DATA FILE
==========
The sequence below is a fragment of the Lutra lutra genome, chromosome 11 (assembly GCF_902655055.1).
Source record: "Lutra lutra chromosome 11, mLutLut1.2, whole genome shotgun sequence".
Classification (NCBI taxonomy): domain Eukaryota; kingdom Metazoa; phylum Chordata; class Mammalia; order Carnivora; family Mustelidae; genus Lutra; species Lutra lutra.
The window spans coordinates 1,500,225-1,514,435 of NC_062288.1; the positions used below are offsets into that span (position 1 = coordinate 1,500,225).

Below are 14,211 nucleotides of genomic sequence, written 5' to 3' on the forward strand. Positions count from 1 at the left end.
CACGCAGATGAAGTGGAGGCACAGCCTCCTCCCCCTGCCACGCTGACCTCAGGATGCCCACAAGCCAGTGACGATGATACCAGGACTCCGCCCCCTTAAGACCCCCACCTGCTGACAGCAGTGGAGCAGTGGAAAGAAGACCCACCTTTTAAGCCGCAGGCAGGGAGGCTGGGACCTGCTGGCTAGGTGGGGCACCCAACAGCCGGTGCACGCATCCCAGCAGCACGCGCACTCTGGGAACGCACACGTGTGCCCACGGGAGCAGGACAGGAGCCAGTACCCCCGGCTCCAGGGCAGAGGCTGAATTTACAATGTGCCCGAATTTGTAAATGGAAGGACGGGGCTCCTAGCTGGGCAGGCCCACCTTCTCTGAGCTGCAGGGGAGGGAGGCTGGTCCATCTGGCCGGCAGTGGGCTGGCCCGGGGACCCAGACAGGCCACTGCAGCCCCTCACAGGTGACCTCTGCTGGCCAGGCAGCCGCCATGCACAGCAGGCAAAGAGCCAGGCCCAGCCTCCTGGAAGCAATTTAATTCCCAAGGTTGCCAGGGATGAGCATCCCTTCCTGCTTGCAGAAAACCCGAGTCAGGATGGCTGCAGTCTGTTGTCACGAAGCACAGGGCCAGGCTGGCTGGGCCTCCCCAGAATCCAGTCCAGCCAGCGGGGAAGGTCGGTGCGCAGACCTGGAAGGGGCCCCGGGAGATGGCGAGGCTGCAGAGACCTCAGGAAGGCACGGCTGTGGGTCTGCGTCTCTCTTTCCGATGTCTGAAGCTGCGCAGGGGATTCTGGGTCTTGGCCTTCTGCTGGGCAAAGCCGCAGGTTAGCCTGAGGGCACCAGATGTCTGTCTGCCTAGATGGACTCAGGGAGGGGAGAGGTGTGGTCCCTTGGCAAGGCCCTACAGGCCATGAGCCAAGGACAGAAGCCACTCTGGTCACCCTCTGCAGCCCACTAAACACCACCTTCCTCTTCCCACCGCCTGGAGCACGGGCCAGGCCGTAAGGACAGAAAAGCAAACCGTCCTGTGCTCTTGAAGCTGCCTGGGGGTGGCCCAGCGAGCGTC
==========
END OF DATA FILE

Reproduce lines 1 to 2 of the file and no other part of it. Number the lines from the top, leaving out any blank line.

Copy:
The sequence below is a fragment of the Lutra lutra genome, chromosome 11 (assembly GCF_902655055.1).
Source record: "Lutra lutra chromosome 11, mLutLut1.2, whole genome shotgun sequence".